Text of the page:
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I was in Austria last summer, in Linz! Leading an amazing summer camp for 3 weeks! Austria in summer is often said to be boring or not interesting, but that is bullshit!  I know what your thinking, why would you want to go to Austria in summer when there is no snow! Exactly what I was thinking! But it was surprisingly hot, so hot that me and the kids had to look for shadow every time we went outside. Everytime we went outside to play soccer or play games everyone was advised to bring a water bottle. And yes the mountains are beautiful and the skiing is amazing in Austria and i’m not even mentioning the epic apres-skiparties with schlagermusic. But Austria also has some really cool cities. Salzburg for instance, picturesque with all the shops that still have their original sign board. I a real sucker for these details. Linz with it’s relaxed and layed-back atmosphere during the yearly international street art festival! I haven’t been to Vienna yet but only heard good stories about it! So here is some stuff you didn’t know about Austria:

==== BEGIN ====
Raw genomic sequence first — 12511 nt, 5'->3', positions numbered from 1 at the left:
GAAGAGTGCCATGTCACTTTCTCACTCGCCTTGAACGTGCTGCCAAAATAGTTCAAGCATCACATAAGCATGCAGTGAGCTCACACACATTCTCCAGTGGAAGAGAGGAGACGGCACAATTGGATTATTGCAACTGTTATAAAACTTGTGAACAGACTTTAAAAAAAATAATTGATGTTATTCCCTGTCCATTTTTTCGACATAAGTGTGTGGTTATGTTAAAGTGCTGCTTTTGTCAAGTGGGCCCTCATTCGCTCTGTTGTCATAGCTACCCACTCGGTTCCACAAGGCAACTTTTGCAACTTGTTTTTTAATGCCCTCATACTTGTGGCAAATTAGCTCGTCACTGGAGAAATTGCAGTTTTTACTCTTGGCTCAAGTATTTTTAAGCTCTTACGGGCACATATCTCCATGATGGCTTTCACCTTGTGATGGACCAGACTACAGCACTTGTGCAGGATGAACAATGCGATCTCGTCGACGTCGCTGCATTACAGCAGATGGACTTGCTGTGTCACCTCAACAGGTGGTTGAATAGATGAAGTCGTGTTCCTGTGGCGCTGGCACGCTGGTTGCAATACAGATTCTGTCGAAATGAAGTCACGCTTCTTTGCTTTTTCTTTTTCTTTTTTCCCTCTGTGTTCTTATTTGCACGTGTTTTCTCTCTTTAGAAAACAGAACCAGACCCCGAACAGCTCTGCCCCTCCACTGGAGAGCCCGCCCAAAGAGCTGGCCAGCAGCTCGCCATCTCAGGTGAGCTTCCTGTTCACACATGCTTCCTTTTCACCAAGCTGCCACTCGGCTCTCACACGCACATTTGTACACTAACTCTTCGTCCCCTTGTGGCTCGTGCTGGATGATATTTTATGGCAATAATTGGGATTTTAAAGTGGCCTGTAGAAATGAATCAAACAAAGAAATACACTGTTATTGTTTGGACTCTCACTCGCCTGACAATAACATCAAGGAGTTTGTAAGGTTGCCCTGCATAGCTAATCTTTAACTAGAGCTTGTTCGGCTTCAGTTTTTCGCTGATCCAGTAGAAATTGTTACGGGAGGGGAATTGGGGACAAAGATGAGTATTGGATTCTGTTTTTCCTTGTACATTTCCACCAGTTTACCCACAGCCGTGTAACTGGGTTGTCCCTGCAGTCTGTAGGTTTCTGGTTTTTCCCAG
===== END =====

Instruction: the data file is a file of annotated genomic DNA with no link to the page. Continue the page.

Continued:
• The Austrian flag is one of the oldest national flag in the world. It dates from 1191, when Duke Leopold V fought in the Battle of Acre during the Third Crusade.
  • Vienna’s Central Cemetery (Zentralfriedhof) has over 2.5 million tombs (more than the city’s live population), including those of Beethoven, Brahms, Schubert and Strauss.
  • Arnold Schwarzenegger, former Hollywood actor and current governor of California, grew up as an Austrian citizen.
  • Over 60 % of Austria’s electricity is supplied by renewable sources.
  • Vienna is the only capital city to produce its own wine.  Vineyards within the city limits produce incredible wine.
  • The most famous movie about Austria is of course The sound of music but you knew that already, but did you also know that most Austrians have never seen it nor heard about it! I experienced this myself and I think it’s priceless that half the world knows the songs by hard they haven’t even seen it!